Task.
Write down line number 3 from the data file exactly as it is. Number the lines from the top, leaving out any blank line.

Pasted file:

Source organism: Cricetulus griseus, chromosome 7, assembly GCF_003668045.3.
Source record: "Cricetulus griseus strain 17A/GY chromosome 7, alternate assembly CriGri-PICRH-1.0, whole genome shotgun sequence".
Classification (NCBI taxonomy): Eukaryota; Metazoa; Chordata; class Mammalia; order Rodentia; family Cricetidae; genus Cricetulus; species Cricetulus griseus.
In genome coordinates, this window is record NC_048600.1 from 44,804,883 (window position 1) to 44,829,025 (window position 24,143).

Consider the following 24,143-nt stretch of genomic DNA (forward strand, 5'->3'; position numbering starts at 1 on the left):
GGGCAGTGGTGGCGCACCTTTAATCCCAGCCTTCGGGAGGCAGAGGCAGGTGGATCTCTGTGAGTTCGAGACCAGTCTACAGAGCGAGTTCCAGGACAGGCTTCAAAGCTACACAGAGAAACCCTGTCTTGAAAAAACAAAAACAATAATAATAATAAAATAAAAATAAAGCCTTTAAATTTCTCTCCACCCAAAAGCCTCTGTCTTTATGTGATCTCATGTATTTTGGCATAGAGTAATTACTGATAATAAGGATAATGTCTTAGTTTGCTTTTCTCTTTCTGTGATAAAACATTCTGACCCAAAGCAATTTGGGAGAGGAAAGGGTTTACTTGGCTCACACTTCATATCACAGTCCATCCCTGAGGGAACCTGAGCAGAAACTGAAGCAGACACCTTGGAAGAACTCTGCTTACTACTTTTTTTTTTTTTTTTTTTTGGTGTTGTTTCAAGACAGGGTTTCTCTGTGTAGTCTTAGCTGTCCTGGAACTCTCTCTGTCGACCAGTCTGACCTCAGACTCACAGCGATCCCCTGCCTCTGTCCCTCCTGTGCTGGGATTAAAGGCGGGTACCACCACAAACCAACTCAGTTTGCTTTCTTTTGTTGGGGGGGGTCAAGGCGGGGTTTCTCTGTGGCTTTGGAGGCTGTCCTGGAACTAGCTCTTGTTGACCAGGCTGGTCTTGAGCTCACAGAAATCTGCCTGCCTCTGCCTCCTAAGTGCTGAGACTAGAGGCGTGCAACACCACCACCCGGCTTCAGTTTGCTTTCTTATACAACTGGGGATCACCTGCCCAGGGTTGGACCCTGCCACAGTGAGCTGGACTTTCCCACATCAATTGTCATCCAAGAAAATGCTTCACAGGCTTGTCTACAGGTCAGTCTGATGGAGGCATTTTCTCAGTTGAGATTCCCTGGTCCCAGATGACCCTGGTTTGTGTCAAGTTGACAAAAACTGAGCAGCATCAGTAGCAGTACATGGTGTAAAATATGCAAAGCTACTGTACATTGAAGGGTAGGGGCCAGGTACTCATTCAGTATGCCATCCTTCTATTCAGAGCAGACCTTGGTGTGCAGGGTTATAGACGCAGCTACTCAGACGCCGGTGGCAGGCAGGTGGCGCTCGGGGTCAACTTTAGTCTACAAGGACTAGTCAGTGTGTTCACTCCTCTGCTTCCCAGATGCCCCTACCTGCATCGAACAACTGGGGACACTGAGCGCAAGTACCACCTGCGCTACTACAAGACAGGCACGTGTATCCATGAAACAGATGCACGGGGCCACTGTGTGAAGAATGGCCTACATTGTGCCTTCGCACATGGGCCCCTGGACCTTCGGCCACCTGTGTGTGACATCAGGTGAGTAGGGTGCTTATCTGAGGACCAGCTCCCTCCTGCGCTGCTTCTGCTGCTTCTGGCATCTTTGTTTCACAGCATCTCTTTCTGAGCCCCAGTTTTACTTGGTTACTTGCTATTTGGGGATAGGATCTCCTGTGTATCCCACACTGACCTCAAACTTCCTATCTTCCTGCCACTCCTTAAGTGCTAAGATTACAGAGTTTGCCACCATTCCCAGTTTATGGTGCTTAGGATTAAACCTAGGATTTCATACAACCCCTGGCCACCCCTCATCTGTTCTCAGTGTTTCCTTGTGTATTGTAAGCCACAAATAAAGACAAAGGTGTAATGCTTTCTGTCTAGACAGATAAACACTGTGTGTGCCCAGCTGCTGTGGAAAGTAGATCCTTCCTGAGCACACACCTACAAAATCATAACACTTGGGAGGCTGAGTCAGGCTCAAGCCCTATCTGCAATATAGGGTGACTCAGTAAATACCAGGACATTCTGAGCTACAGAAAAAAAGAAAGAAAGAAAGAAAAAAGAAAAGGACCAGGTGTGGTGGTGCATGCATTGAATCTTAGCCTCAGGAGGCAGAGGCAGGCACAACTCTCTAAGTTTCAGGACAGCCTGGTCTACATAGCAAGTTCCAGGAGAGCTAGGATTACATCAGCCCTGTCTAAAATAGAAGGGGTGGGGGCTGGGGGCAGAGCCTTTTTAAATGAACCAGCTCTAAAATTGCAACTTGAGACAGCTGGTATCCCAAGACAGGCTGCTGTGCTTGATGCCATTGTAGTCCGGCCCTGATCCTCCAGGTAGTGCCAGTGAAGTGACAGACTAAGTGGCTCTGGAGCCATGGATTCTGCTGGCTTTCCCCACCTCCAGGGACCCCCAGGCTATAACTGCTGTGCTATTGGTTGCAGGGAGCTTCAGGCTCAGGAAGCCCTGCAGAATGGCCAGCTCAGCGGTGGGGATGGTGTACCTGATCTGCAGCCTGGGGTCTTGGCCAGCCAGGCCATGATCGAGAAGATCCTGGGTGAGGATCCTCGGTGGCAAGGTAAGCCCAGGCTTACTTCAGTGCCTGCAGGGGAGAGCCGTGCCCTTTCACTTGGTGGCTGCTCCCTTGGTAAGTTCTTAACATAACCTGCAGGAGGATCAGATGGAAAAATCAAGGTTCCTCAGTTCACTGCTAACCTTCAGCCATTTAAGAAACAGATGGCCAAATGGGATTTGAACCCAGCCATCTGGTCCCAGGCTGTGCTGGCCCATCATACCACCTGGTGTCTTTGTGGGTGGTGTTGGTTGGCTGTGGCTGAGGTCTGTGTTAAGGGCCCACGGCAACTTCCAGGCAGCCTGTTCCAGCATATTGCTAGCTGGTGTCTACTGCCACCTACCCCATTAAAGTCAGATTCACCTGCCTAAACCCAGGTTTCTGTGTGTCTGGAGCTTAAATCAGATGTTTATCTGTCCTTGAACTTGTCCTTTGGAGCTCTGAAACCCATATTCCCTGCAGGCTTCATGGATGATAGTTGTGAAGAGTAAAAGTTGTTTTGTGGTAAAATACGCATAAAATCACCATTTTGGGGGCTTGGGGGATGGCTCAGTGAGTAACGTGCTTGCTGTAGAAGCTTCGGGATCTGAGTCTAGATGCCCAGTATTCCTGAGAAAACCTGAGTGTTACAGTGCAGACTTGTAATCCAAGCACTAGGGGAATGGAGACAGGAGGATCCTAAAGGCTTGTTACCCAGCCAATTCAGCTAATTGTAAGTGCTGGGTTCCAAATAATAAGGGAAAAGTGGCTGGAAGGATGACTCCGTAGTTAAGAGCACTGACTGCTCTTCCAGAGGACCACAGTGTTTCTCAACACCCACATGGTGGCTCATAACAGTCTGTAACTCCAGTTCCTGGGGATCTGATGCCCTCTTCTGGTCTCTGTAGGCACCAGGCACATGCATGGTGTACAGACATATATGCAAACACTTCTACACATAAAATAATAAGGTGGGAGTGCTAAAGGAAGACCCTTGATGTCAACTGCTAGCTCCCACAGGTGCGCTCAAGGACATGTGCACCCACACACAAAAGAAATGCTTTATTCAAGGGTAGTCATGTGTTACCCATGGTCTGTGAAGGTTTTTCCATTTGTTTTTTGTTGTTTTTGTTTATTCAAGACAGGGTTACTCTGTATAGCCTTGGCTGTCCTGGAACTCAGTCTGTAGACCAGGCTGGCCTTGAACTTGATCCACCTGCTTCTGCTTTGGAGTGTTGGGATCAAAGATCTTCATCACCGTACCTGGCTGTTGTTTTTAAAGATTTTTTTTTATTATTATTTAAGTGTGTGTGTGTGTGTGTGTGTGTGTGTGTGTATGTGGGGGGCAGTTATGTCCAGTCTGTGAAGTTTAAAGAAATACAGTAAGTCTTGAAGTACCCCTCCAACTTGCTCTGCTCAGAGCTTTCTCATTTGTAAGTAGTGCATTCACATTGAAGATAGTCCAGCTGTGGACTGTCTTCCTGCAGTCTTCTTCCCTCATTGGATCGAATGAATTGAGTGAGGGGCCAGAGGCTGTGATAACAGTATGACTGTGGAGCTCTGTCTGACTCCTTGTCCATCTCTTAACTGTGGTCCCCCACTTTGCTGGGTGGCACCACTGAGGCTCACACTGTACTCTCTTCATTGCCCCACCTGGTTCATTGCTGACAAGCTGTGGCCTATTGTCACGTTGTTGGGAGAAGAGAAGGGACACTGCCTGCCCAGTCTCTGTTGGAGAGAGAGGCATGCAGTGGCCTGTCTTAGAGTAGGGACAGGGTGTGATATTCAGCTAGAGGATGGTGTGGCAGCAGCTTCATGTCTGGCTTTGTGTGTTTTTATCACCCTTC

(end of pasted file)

Classification (NCBI taxonomy): Eukaryota; Metazoa; Chordata; class Mammalia; order Rodentia; family Cricetidae; genus Cricetulus; species Cricetulus griseus.